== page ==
Neptunes large moon Triton may have abandoned an earlier partner to arrive in its unusual orbit around Neptune. Triton is unique among all the large moons in the solar system because it orbits Neptune in a direction opposite to the planets rotation (a "retrograde" orbit). It is unlikely to have formed in this configuration and was probably captured from elsewhere.
In the May 11 issue of the journal Nature, planetary scientists Craig Agnor of the University of California, Santa Cruz, and Douglas Hamilton of the University of Maryland describe a new model for the capture of planetary satellites involving a three-body gravitational encounter between a binary and a planet. According to this scenario, Triton was originally a member of a binary pair of objects orbiting the Sun. Gravitational interactions during a close approach to Neptune then pulled Triton away from its binary companion to become a satellite of Neptune.
"Weve found a likely solution to the long-standing problem of how Triton arrived in its peculiar orbit. In addition, this mechanism introduces a new pathway for the capture of satellites by planets that may be relevant to other objects in the solar system," said Agnor, a researcher in UCSCs Center for the Origin, Dynamics, and Evolution of Planets.
Tim Stephens | EurekAlert!
Creation of coherent states in molecules by incoherent electrons
23.10.2017 | Tata Institute of Fundamental Research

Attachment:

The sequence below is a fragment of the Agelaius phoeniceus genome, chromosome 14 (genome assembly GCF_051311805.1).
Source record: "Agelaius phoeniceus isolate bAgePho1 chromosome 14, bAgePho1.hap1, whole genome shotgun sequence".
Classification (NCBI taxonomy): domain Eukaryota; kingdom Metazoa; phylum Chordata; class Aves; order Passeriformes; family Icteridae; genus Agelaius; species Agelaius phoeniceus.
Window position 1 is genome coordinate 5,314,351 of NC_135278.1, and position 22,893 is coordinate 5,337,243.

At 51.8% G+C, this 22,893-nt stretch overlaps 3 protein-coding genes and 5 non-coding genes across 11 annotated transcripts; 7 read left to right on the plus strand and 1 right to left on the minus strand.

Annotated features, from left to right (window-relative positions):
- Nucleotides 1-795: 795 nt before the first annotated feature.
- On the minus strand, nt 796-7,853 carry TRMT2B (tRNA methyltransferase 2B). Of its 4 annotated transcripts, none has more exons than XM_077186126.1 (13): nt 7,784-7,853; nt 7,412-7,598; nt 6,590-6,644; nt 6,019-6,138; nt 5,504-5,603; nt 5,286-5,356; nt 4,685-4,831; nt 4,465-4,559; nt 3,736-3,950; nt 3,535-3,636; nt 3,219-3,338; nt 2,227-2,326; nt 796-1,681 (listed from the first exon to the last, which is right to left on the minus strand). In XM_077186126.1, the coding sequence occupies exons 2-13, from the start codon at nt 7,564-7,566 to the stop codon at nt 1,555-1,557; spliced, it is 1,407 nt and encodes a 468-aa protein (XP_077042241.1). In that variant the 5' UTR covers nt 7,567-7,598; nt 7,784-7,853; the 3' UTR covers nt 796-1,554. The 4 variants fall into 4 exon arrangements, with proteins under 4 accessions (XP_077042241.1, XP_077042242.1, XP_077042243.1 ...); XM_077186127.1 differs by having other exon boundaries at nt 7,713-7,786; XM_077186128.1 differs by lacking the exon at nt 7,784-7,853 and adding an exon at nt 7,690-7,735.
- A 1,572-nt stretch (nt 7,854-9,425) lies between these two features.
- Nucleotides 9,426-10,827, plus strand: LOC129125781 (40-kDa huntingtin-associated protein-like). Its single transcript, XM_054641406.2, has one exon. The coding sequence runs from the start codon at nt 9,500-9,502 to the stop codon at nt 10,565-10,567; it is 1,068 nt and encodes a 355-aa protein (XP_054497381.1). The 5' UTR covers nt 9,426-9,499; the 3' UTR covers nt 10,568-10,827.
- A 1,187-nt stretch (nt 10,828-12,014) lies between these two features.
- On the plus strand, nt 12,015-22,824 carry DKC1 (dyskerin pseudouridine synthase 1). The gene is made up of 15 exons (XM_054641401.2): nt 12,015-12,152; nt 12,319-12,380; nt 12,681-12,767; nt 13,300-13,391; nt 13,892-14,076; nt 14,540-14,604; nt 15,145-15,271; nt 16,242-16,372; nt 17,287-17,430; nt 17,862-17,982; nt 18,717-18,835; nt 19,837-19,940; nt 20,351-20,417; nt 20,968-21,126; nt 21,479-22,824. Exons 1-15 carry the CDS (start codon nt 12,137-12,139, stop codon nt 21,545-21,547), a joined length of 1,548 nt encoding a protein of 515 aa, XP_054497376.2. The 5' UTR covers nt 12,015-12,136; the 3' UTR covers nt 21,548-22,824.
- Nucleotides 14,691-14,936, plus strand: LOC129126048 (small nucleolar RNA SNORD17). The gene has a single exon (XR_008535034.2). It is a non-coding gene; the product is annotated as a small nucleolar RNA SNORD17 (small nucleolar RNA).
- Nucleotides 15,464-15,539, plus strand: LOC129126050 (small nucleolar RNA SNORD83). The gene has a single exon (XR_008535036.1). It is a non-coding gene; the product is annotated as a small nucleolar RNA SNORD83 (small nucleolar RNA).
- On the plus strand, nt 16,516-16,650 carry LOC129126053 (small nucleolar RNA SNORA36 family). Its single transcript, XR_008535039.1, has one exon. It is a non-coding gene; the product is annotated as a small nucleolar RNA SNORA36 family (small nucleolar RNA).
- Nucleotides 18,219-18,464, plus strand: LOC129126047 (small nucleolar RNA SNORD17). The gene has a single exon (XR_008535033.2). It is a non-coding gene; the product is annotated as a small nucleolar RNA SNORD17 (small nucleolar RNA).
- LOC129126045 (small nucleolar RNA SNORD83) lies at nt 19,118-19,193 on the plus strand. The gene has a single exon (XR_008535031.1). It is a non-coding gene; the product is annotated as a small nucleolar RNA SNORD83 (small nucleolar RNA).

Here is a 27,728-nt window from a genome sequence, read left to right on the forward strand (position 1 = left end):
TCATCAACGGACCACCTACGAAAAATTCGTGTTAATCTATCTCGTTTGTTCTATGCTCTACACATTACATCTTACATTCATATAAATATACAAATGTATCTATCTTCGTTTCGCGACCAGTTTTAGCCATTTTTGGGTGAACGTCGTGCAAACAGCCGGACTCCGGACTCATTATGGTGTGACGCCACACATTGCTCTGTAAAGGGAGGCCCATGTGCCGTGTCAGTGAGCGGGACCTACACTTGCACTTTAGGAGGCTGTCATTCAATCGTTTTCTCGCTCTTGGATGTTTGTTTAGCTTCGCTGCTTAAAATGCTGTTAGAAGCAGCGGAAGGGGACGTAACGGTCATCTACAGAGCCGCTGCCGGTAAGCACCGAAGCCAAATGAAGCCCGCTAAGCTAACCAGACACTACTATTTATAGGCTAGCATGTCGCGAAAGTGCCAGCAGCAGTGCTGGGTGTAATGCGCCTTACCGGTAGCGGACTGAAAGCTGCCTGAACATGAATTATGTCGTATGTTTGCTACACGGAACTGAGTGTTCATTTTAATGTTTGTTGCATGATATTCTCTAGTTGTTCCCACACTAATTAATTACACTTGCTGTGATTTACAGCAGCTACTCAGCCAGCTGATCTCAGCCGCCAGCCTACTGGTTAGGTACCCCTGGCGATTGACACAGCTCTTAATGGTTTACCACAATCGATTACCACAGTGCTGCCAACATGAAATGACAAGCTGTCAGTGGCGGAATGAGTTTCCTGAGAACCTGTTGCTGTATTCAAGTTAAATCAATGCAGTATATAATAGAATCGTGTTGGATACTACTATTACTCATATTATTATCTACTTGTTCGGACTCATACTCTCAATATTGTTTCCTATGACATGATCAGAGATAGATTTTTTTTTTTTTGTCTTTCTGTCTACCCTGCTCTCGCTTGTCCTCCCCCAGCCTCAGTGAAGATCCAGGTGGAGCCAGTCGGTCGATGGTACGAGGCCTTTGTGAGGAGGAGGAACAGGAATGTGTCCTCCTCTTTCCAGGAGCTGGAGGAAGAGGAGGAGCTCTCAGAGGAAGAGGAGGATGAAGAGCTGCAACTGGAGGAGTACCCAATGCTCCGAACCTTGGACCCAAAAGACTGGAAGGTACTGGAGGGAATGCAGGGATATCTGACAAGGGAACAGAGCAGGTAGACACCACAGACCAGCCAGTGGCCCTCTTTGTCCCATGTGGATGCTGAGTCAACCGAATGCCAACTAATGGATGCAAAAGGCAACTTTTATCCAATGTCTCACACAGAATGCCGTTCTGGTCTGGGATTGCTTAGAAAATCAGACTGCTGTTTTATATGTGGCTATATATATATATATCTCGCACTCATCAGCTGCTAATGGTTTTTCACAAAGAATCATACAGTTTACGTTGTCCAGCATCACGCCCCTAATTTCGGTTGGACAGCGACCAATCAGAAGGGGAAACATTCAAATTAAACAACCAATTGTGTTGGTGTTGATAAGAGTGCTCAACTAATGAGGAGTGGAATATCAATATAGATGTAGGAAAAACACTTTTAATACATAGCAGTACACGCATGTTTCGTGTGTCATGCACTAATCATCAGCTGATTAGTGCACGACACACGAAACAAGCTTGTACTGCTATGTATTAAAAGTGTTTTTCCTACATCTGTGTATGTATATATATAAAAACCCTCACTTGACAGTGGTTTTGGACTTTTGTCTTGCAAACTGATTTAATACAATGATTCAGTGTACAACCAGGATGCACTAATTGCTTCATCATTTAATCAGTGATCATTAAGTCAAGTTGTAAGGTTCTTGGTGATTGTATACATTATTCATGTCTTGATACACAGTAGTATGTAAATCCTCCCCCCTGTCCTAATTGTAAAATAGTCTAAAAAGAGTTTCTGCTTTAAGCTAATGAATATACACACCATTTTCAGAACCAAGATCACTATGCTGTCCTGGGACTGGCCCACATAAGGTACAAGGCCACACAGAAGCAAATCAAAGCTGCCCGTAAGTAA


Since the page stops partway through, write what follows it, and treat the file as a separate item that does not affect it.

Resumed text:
Taming 'wild' electrons in graphene
23.10.2017 | Rutgers University
University of Maryland researchers contribute to historic detection of gravitational waves and light created by event
On August 17, 2017, at 12:41:04 UTC, scientists made the first direct observation of a merger between two neutron stars--the dense, collapsed cores that remain...
Seven new papers describe the first-ever detection of light from a gravitational wave source. The event, caused by two neutron stars colliding and merging together, was dubbed GW170817 because it sent ripples through space-time that reached Earth on 2017 August 17. Around the world, hundreds of excited astronomers mobilized quickly and were able to observe the event using numerous telescopes, providing a wealth of new data.
Previous detections of gravitational waves have all involved the merger of two black holes, a feat that won the 2017 Nobel Prize in Physics earlier this month....
Material defects in end products can quickly result in failures in many areas of industry, and have a massive impact on the safe use of their products. This is why, in the field of quality assurance, intelligent, nondestructive sensor systems play a key role. They allow testing components and parts in a rapid and cost-efficient manner without destroying the actual product or changing its surface. Experts from the Fraunhofer IZFP in Saarbrücken will be presenting two exhibits at the Blechexpo in Stuttgart from 7–10 November 2017 that allow fast, reliable, and automated characterization of materials and detection of defects (Hall 5, Booth 5306).
When quality testing uses time-consuming destructive test methods, it can result in enormous costs due to damaging or destroying the products. And given that...
Using a new cooling technique MPQ scientists succeed at observing collisions in a dense beam of cold and slow dipolar molecules.
How do chemical reactions proceed at extremely low temperatures? The answer requires the investigation of molecular samples that are cold, dense, and slow at...
Scientists from the Max Planck Institute of Quantum Optics, using high precision laser spectroscopy of atomic hydrogen, confirm the surprisingly small value of the proton radius determined from muonic hydrogen.
It was one of the breakthroughs of the year 2010: Laser spectroscopy of muonic hydrogen resulted in a value for the proton charge radius that was significantly...
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